A general view of the Air Force compound in Kabul
A general view of the Air Force compound in Kabul. (Reuters)

Hundreds of millions of US taxpayers' dollars have been used to pay for broken-down and idled transport aeroplanes in Afghanistan.

According to Bloomberg, 16 G222 turboprop aircraft are languishing at Kabul airport, waiting to be destroyed without ever being delivered to the Afghan Air Force. The planes cost US taxpayers at least $486m (£297m, €354m).

The aerocraft from Finmeccanica SpA's (FNC) Alenia Aermacchi North America unit have logged only 200 of the required 4,500 hours of US-led training flights and missions because of frequent breakdowns.

The refurbished planes were supposed to be handed over to the Afghan Air Force to make up about a sixth of its fleet. However, six of the planes already have been cannibalised for spare parts.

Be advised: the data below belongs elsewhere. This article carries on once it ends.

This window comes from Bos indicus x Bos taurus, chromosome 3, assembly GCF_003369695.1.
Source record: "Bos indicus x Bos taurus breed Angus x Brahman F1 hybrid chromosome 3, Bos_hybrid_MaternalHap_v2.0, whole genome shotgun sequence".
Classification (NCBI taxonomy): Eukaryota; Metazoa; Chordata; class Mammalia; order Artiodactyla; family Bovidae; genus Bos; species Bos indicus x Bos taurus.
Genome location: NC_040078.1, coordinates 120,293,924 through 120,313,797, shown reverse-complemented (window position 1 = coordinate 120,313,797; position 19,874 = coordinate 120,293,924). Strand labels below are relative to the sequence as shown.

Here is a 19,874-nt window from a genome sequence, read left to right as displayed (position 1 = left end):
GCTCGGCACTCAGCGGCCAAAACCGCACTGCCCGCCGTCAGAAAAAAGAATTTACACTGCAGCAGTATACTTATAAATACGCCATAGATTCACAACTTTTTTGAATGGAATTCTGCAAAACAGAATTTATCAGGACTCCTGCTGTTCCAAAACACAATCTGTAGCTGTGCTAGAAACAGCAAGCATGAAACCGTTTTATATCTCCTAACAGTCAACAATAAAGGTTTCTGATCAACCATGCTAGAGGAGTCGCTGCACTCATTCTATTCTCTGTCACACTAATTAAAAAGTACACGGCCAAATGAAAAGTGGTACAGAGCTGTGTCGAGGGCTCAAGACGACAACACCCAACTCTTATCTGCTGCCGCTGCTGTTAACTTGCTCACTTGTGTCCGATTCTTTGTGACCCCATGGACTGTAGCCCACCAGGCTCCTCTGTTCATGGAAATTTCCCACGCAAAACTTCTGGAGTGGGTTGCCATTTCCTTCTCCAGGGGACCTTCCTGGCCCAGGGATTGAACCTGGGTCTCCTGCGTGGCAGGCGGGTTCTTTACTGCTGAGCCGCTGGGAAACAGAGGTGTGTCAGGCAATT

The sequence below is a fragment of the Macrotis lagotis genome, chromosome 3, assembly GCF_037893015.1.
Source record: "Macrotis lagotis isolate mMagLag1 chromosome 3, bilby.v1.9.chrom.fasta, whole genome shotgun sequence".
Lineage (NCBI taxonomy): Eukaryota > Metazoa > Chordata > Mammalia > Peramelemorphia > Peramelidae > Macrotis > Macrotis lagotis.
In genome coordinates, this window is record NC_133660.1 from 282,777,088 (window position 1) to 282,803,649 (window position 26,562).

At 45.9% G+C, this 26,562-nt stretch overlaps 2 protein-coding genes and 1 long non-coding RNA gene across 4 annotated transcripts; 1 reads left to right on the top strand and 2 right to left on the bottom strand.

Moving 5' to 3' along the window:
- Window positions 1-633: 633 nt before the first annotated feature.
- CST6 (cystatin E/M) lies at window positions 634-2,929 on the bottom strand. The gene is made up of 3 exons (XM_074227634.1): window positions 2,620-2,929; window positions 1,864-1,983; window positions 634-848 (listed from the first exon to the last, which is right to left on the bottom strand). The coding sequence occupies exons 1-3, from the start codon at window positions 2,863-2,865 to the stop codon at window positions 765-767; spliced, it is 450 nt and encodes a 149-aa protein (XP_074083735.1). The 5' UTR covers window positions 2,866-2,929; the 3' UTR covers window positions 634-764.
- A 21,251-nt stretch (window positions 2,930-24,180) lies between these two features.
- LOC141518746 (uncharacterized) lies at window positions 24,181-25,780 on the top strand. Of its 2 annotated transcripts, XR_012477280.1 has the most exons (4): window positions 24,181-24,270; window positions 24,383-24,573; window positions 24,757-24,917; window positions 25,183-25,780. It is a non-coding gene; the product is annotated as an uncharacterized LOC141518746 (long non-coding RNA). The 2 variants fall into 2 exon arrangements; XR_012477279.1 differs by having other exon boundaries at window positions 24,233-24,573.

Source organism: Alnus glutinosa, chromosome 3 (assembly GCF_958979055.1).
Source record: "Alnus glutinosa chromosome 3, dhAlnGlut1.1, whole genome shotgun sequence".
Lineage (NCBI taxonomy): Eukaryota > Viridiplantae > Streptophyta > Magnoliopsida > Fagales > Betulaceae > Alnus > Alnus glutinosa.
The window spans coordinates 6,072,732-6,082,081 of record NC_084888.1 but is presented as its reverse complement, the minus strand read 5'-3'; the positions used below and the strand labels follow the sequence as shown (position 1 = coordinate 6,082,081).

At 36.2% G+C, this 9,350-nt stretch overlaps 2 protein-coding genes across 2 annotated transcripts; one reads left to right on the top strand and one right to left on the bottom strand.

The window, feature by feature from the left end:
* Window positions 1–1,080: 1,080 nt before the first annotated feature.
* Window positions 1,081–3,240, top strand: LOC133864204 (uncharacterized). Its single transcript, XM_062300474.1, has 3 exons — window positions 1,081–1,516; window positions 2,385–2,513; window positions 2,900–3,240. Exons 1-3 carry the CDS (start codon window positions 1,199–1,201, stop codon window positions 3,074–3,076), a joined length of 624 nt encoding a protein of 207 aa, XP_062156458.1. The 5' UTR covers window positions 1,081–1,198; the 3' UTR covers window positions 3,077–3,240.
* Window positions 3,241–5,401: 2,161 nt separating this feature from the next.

John Sopko, the special inspector general for Afghanistan reconstruction, is investigating why the aircraft can not be used further, according to the news agency.

"We need answers to this huge waste of US taxpayer money," said Sopko.

"Who made the decision to purchase these planes, and why? We need to get to the bottom of this, and that's why we're opening this inquiry."

Sopko is already investigating the billions of dollars of wasted funds since the US troops entered Afghanistan, following the September 11 terrorist attacks.

Maintenance Contract Not Renewed

The US Air Force was unhappy with the maintenance service of Alenia Aermacchi, and it did not renew a contract with the firm in March.

In his investigation, Sopko will review the decision to choose the Alenia aircraft and the spending on the contract as well as evaluate the measures taken to prevent such problems in future.

In its biannual reports to Congress on the status of Afghan military, the Pentagon initially noted that the G222s would be key to building the Afghan Air Force.

However, in its July report, the Pentagon said that the G222 aircraft are being removed from service.